Edited by RifleDude
Post Options Post Options   Thanks (0) Thanks(0)     Back to Top Direct Link To This Post Posted: April/03/2007 at 11:21
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all barrels are in a state of "on their way out" it's just a degree of what is tolerable to the shooter. some feel hunting accuracy is ok and while others would find this level to be shot out. If you are shooting groups with a sporter and using a 25x target scope, with a hunting trigger, the sporter (most sporters) would be on the "way out" before the second cleaning. Try shooting 40 rds strings before cleaning and don't count the first five. 06's don't foul as fast as say a 243. As far as hunting and shot string in a hunting gun, that has a cone of fire even as small as 1moa at 100 yards, a difference in poi on a "clean" and fouled gun at 300 yds, is immaterial, the build up in tolerance, between the lack of a solid support, and other factors, could offset the 1" error and cause the shot to be exactly were it was intended, although this may not be the point of release, or poa. a dead animal is a dead animal. lots of leeway. very seldom is a point on the animal the target, but rather a kill zone, most of the  time as large as 6" . 

pd and other types of small varmit hunting cut this to 1/2 or less, and if your really into it, there is always the 300 yd. praire dog head shot.

 

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Thanks everybody. A lot of interesting points have been raised. For me, a rifle that cannot hold a 1 inch grouping at 100 yds is not accurate. Obviously the reasons for this is manyfold, but for the purpose of this thread was limited to the barrel only.

A lot of good stuff was said, which I appreciate. I will have lots of fun "playing" with all of this, and let you know if anything interesting comes along. (Oh, what to do with all this time waiting for the hunting season......????)

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8shots,

Dale is absolutely correct about the difference between paper accuracy and real world field accuracy resulting from "tolerance stackup" of all the sources of error.  Obviously, we'd all like for our rifles to be as accurate as possible so there's greater margin for error in the field, but the reality is with a big game rifle, 1 MOA or better accuracy isn't really required under normal field conditions.  We shooters often tend to get so obsessed with meeting some arbitrary level of accuracy on paper that we forget the rifle is seldom the limiting factor in making accurate field shots.  Best of luck to you in diagnosing the problem and keep us posted on what you discover.   Every rifle has its own personality.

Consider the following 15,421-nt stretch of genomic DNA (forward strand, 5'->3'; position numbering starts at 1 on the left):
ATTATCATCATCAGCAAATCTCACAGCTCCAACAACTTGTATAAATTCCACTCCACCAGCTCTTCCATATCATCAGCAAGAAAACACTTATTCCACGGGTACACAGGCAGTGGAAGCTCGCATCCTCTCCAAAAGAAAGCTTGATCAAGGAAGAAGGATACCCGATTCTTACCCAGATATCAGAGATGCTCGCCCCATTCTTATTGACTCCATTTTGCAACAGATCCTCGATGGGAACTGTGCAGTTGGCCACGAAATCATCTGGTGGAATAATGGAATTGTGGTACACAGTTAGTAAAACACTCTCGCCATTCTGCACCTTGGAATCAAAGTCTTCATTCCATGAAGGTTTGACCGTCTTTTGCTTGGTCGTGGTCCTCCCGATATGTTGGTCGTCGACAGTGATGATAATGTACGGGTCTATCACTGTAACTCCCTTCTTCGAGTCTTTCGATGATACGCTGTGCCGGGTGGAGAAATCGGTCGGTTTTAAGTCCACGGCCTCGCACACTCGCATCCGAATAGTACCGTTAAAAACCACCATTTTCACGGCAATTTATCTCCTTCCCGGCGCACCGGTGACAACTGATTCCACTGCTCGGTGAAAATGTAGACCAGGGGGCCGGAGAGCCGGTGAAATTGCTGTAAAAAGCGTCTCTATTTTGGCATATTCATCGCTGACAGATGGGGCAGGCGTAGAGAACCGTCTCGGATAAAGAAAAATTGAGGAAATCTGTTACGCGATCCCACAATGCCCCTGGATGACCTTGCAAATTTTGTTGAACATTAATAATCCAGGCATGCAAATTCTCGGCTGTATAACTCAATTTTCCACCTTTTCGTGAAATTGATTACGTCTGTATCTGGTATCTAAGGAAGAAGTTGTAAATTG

Post Options Post Options   Thanks (0) Thanks(0)     Back to Top Direct Link To This Post Posted: April/03/2007 at 14:38
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somewhat confused here-- your 6-9 shots in the photo are still around an inch and good to go, you still worried about lthe first 5?

 

the best copper chelating agent (copper cleaner) is strong ammonia soln. which runs about 30% sometimes called ammonia TS (test strength). be very careful with blued guns as if spilled on the outside the will no longer be blue. current foams are either dimethylamine or diethylamine where the hydrogens are replaced by methyl or ethyl groups which increase the ph of the compound. I haven't found any that work well on carbon, and because the patches come out very blue, the shooter thinks the bore is clean. the very best cleaners are compounds that have 2 unshared pair of electrons to "absorb" the carbonyl groups formed by the oxidation products of combustion. Any ether, such as synthetic motor oils are the best but must be diluted out, after suspending the carbon. flurocarbons propellants work well but strip the pores of all lubricant. Personally I replace the strip with a cleaning of light penetrating oil and nitromethane, a fuel used on model airplanes (and one of the ingrediants of the old Hoppes 9 formula). most of the time just skip the "striping" using carburetor cleaner.

 

8-- you might try, since your barrel is "broken in" moly coated bullets, or even better boron nitride.

 

edited for spelling



Edited by Dale Clifford
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Thanks Dale,

Yes, this thread started all because of those first five shots. My "normal" experience used to be one or two fouling shots and then she was good to go. Given the next string, the barrel still  seems good. But is it starting to go, or have I over cleaned it? Sorry to sound like a stuck record.

For now:

I will try only removing carbon and powder residue and do a lighter cleaning with Shooters Choice  for excessive copper.

I will not remove all traces of copper through the use of heavy copper solvents .

I will clean in this manner after every shoot (usually 20 rounds) for the next 200 rounds and see how this barrel behaves.

(Sounds like the three commandments)

 

Hey this is Africa, we still shoot with those round lead ball thingeys, we would not know what to do with those fancy bullets wearing coats and jackets and things!!